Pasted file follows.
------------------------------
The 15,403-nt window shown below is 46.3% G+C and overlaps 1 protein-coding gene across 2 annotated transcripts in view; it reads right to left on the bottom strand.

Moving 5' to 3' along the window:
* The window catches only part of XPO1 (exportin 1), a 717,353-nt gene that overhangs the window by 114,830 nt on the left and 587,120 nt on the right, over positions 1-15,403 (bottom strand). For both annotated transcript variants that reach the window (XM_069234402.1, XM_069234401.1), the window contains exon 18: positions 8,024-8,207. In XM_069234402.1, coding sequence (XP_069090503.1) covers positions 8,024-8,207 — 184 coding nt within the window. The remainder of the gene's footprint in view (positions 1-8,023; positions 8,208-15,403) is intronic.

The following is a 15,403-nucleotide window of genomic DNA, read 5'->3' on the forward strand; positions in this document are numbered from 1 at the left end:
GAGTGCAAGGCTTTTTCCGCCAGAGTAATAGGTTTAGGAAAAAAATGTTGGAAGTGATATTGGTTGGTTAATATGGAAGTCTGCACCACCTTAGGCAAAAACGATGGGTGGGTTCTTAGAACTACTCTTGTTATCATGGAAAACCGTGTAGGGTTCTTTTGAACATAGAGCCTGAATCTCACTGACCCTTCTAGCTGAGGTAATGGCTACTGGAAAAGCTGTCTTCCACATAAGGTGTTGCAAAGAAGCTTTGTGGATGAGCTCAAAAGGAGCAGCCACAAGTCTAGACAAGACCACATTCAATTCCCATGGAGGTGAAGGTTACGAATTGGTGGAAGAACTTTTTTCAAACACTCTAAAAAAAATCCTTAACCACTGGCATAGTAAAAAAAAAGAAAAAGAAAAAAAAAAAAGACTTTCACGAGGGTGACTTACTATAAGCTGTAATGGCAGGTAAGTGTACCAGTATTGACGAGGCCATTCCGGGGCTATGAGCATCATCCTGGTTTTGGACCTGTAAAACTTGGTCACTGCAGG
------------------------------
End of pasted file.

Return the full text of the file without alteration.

The 15,403-nt window shown below is 46.3% G+C and overlaps 1 protein-coding gene across 2 annotated transcripts in view; it reads right to left on the bottom strand.

Moving 5' to 3' along the window:
* The window catches only part of XPO1 (exportin 1), a 717,353-nt gene that overhangs the window by 114,830 nt on the left and 587,120 nt on the right, over positions 1-15,403 (bottom strand). For both annotated transcript variants that reach the window (XM_069234402.1, XM_069234401.1), the window contains exon 18: positions 8,024-8,207. In XM_069234402.1, coding sequence (XP_069090503.1) covers positions 8,024-8,207 — 184 coding nt within the window. The remainder of the gene's footprint in view (positions 1-8,023; positions 8,208-15,403) is intronic.

The following is a 15,403-nucleotide window of genomic DNA, read 5'->3' on the forward strand; positions in this document are numbered from 1 at the left end:
GAGTGCAAGGCTTTTTCCGCCAGAGTAATAGGTTTAGGAAAAAAATGTTGGAAGTGATATTGGTTGGTTAATATGGAAGTCTGCACCACCTTAGGCAAAAACGATGGGTGGGTTCTTAGAACTACTCTTGTTATCATGGAAAACCGTGTAGGGTTCTTTTGAACATAGAGCCTGAATCTCACTGACCCTTCTAGCTGAGGTAATGGCTACTGGAAAAGCTGTCTTCCACATAAGGTGTTGCAAAGAAGCTTTGTGGATGAGCTCAAAAGGAGCAGCCACAAGTCTAGACAAGACCACATTCAATTCCCATGGAGGTGAAGGTTACGAATTGGTGGAAGAACTTTTTTCAAACACTCTAAAAAAAATCCTTAACCACTGGCATAGTAAAAAAAAAGAAAAAGAAAAAAAAAAAAGACTTTCACGAGGGTGACTTACTATAAGCTGTAATGGCAGGTAAGTGTACCAGTATTGACGAGGCCATTCCGGGGCTATGAGCATCATCCTGGTTTTGGACCTGTAAAACTTGGTCACTGCAGG